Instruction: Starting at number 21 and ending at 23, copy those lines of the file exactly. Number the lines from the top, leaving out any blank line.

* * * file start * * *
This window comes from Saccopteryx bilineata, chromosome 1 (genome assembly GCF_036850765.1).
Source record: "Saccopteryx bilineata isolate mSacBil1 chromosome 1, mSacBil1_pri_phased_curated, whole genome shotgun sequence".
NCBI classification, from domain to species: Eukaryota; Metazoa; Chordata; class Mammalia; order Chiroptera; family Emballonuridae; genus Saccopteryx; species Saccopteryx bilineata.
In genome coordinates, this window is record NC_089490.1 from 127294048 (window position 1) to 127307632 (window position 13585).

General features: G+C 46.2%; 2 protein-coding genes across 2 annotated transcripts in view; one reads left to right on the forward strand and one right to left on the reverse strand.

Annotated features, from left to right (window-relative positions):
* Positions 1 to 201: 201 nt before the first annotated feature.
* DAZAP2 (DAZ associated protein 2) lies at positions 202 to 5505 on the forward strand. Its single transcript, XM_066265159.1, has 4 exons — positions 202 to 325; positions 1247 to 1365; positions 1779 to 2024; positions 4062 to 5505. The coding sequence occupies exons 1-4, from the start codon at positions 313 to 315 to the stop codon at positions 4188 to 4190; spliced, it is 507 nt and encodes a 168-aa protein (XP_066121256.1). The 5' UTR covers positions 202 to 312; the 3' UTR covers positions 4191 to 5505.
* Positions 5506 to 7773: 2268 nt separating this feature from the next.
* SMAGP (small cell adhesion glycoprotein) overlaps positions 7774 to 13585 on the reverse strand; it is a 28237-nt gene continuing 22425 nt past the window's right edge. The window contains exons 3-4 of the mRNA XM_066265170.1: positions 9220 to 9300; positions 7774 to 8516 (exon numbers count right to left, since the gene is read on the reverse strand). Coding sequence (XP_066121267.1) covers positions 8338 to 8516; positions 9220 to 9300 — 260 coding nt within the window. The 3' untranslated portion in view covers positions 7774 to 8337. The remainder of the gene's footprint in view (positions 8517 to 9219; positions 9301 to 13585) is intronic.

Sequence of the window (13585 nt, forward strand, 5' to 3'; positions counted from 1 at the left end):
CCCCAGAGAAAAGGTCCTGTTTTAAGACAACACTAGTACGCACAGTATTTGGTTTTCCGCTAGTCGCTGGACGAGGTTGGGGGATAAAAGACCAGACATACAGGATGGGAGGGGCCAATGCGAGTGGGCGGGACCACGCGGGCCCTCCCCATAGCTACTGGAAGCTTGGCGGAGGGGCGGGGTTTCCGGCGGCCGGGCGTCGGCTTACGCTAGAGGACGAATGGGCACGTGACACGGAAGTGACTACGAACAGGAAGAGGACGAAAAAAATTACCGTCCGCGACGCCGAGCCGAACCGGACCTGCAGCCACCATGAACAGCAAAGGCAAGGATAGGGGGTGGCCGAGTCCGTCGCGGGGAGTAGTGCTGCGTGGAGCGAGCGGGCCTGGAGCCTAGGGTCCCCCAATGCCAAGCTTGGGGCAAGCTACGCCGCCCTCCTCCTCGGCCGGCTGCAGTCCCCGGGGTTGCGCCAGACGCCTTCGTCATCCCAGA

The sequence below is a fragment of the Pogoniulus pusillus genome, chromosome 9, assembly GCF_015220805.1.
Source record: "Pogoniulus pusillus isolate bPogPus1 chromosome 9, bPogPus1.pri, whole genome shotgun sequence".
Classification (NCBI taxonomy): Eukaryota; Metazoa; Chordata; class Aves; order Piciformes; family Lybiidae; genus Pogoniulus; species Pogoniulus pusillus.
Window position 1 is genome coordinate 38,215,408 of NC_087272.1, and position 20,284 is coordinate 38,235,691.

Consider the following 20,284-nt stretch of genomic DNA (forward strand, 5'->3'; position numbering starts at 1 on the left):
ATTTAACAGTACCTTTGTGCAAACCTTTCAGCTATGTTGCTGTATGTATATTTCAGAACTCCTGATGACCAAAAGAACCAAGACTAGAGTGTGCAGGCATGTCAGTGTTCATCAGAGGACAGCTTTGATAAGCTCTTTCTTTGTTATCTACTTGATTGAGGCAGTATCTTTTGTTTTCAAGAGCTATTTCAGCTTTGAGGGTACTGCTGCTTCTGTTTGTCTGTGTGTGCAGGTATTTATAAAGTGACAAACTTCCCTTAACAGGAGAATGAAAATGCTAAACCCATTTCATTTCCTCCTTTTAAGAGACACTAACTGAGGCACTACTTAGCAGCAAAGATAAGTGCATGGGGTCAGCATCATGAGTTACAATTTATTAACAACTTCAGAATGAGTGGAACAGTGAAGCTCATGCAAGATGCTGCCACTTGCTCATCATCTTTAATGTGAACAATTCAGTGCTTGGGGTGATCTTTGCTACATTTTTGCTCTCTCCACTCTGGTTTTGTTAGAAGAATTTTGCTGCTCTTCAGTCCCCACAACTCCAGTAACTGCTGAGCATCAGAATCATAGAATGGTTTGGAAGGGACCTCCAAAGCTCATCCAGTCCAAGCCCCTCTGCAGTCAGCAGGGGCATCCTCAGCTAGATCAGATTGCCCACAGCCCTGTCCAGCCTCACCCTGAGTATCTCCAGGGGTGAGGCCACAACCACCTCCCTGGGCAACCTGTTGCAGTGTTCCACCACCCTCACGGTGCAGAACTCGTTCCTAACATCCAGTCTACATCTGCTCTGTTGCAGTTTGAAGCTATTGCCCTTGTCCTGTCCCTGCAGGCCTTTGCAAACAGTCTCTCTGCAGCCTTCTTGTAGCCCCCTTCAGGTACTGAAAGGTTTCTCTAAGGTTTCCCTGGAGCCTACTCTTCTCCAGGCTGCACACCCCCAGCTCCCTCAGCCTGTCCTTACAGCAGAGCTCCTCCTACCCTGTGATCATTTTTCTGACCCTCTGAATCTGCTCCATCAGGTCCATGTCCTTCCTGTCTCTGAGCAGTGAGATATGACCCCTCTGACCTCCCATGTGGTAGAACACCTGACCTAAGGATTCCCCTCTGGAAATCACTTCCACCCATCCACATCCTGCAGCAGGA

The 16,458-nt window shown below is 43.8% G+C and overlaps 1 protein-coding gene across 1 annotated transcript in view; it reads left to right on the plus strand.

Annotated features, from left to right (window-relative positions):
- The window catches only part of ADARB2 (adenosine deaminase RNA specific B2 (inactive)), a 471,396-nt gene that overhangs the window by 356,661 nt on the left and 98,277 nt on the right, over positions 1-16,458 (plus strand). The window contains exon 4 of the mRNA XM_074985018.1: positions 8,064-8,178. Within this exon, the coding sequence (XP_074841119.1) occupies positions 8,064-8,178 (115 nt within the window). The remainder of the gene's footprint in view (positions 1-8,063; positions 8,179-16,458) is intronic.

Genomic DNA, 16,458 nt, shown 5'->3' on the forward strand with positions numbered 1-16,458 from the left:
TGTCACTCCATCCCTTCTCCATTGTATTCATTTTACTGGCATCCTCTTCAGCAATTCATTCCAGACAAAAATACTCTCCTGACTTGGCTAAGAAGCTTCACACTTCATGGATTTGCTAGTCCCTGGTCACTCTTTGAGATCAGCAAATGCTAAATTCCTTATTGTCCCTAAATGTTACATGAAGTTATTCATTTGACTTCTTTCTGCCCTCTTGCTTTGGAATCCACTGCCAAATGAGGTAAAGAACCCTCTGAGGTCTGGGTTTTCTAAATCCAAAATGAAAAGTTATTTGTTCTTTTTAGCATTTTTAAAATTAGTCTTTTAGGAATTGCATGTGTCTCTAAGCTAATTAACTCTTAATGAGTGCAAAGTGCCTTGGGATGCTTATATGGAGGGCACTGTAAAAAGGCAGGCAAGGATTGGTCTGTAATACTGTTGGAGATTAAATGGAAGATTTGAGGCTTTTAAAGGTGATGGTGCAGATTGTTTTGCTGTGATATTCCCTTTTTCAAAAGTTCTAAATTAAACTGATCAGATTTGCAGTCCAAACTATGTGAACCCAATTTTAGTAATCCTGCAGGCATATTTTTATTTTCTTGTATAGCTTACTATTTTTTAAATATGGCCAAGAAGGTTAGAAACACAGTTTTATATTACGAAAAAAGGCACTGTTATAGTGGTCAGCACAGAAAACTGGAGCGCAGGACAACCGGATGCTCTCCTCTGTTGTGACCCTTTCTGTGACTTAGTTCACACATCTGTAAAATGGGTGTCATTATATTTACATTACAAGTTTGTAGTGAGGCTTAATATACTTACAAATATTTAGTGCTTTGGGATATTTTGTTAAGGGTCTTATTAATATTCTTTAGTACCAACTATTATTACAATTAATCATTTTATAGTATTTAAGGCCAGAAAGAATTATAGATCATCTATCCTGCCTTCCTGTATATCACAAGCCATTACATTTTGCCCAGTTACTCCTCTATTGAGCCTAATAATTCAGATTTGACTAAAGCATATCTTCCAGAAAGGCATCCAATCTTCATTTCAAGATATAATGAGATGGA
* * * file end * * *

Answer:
- The window catches only part of ADARB2 (adenosine deaminase RNA specific B2 (inactive)), a 471,396-nt gene that overhangs the window by 356,661 nt on the left and 98,277 nt on the right, over positions 1-16,458 (plus strand). The window contains exon 4 of the mRNA XM_074985018.1: positions 8,064-8,178. Within this exon, the coding sequence (XP_074841119.1) occupies positions 8,064-8,178 (115 nt within the window). The remainder of the gene's footprint in view (positions 1-8,063; positions 8,179-16,458) is intronic.

Genomic DNA, 16,458 nt, shown 5'->3' on the forward strand with positions numbered 1-16,458 from the left:
TGTCACTCCATCCCTTCTCCATTGTATTCATTTTACTGGCATCCTCTTCAGCAATTCATTCCAGACAAAAATACTCTCCTGACTTGGCTAAGAAGCTTCACACTTCATGGATTTGCTAGTCCCTGGTCACTCTTTGAGATCAGCAAATGCTAAATTCCTTATTGTCCCTAAATGTTACATGAAGTTATTCATTTGACTTCTTTCTGCCCTCTTGCTTTGGAATCCACTGCCAAATGAGGTAAAGAACCCTCTGAGGTCTGGGTTTTCTAAATCCAAAATGAAAAGTTATTTGTTCTTTTTAGCATTTTTAAAATTAGTCTTTTAGGAATTGCATGTGTCTCTAAGCTAATTAACTCTTAATGAGTGCAAAGTGCCTTGGGATGCTTATATGGAGGGCACTGTAAAAAGGCAGGCAAGGATTGGTCTGTAATACTGTTGGAGATTAAATGGAAGATTTGAGGCTTTTAAAGGTGATGGTGCAGATTGTTTTGCTGTGATATTCCCTTTTTCAAAAGTTCTAAATTAAACTGATCAGATTTGCAGTCCAAACTATGTGAACCCAATTTTAGTAATCCTGCAGGCATATTTTTATTTTCTTGTATAGCTTACTATTTTTTAAATATGGCCAAGAAGGTTAGAAACACAGTTTTATATTACGAAAAAAGGCACTGTTATAGTGGTCAGCACAGAAAACTGGAGCGCAGGACAACCGGATGCTCTCCTCTGTTGTGACCCTTTCTGTGACTTAGTTCACACATCTGTAAAATGGGTGTCATTATATTTACATTACAAGTTTGTAGTGAGGCTTAATATACTTACAAATATTTAGTGCTTTGGGATATTTTGTTAAGGGTCTTATTAATATTCTTTAGTACCAACTATTATTACAATTAATCATTTTATAGTATTTAAGGCCAGAAAGAATTATAGATCATCTATCCTGCCTTCCTGTATATCACAAGCCATTACATTTTGCCCAGTTACTCCTCTATTGAGCCTAATAATTCAGATTTGACTAAAGCATATCTTCCAGAAAGGCATCCAATCTTCATTTCAAGATATAATGAGATGGA